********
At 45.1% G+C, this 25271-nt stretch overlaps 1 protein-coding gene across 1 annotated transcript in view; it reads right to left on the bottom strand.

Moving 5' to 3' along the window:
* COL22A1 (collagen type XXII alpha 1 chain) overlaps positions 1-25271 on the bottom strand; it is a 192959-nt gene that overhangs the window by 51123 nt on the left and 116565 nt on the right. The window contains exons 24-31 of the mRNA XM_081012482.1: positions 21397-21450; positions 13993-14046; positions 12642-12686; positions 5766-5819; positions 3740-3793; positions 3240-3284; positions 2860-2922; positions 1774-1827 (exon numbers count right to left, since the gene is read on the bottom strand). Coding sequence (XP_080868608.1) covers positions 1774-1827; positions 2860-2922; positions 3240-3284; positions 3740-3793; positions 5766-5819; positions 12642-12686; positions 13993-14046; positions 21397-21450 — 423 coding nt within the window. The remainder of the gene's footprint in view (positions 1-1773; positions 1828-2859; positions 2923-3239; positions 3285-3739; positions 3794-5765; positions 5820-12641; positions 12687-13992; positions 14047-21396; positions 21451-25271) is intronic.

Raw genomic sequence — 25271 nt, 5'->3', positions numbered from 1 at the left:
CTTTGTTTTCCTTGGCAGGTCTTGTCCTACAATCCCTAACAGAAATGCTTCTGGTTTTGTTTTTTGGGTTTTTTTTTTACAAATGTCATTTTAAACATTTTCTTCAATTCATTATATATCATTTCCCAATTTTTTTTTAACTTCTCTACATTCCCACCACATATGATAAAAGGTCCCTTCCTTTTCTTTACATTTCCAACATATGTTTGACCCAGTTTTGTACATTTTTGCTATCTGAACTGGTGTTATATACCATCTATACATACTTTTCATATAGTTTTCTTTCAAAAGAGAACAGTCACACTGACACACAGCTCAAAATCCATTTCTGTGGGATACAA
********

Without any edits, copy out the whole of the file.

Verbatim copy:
At 45.1% G+C, this 25271-nt stretch overlaps 1 protein-coding gene across 1 annotated transcript in view; it reads right to left on the bottom strand.

Moving 5' to 3' along the window:
* COL22A1 (collagen type XXII alpha 1 chain) overlaps positions 1-25271 on the bottom strand; it is a 192959-nt gene that overhangs the window by 51123 nt on the left and 116565 nt on the right. The window contains exons 24-31 of the mRNA XM_081012482.1: positions 21397-21450; positions 13993-14046; positions 12642-12686; positions 5766-5819; positions 3740-3793; positions 3240-3284; positions 2860-2922; positions 1774-1827 (exon numbers count right to left, since the gene is read on the bottom strand). Coding sequence (XP_080868608.1) covers positions 1774-1827; positions 2860-2922; positions 3240-3284; positions 3740-3793; positions 5766-5819; positions 12642-12686; positions 13993-14046; positions 21397-21450 — 423 coding nt within the window. The remainder of the gene's footprint in view (positions 1-1773; positions 1828-2859; positions 2923-3239; positions 3285-3739; positions 3794-5765; positions 5820-12641; positions 12687-13992; positions 14047-21396; positions 21451-25271) is intronic.

Raw genomic sequence — 25271 nt, 5'->3', positions numbered from 1 at the left:
CTTTGTTTTCCTTGGCAGGTCTTGTCCTACAATCCCTAACAGAAATGCTTCTGGTTTTGTTTTTTGGGTTTTTTTTTTACAAATGTCATTTTAAACATTTTCTTCAATTCATTATATATCATTTCCCAATTTTTTTTTAACTTCTCTACATTCCCACCACATATGATAAAAGGTCCCTTCCTTTTCTTTACATTTCCAACATATGTTTGACCCAGTTTTGTACATTTTTGCTATCTGAACTGGTGTTATATACCATCTATACATACTTTTCATATAGTTTTCTTTCAAAAGAGAACAGTCACACTGACACACAGCTCAAAATCCATTTCTGTGGGATACAA